Forgot your password?
Don't have an account? Sign up here
Got more questions about news letters?
Already have an account? Log in here
and the Terms and Policies,
and to receive email from Rotten Tomatoes and Fandango.
Please enter your email address and we will email you a new password.
The finale offers a lukewarm conclusion to an uneven season of American Horror Story, but all of the stories of our cherished "freaks" eventually synced together into a relatively satisfying button ending.
It's a warmhearted end to a twisted and bloody season. For the most part, it wraps up Freak Show neatly.
"Curtain Call" kind of sums up how I feel about this entire season of American Horror Story. It's all been a whole lot of buildup, for a very pedestrian payoff. And, unfortunately, that's not what diehard (or even casual) fans of AHS want.
There was something disingenuous at the core of this finale, I think.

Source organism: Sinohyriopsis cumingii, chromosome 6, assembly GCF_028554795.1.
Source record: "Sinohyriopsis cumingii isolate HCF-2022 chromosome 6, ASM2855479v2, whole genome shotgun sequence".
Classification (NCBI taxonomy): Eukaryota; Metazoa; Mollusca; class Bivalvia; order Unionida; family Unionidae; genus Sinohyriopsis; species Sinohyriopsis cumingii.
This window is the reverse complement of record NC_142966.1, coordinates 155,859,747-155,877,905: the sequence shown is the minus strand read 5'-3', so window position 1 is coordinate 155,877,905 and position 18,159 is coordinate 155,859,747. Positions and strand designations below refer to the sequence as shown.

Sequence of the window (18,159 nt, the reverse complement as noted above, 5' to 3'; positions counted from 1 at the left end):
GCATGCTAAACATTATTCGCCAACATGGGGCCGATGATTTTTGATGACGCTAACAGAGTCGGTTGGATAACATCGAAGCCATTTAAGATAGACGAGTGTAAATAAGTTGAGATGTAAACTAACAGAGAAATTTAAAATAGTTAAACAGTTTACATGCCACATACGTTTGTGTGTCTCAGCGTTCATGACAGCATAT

The finale manages to join together a season's worth of fragments, giving the whole a belated sense of coherence, even of resonance, that was too often missing from individual episodes.
Yes, this was a bad end to a truly awful season, by far AHS's worst. The only thing I can think right now is how grateful I am that this stewpot of misery is over.
Freak Show ends on [an] unexpected, optimistic note, where the darkness in the freaks' world is not gone.
This was just a very long epilogue.
I loved it so much; I was a mess during most of it. The massacre scene was absolutely terrifying and gut-wrenching, and those opening chords of "Heroes" will never not trigger extreme emotions in me.
In a rather fitting finale to a season of AHS that started out so promisingly and became increasingly devoid of anything worth watching.
So, this was about as good as could have been expected of an American Horror Story finale, I suppose, given the somewhat lackluster nature of the season as a whole
The season finale of American Horror Story: Freak Show arrives with an overarching sense that the entire season can't be browbeaten into cohesion in the space of one episode. Of course it can't, but it's pretty fun to watch Ryan Murphy and company try.
Rather than a work of art, this season was like a child's crayon scribbles on a white wall, different colors swirling all around each other until the whole thing turns brown. The child revels in its creation, but all anyone else sees a mess.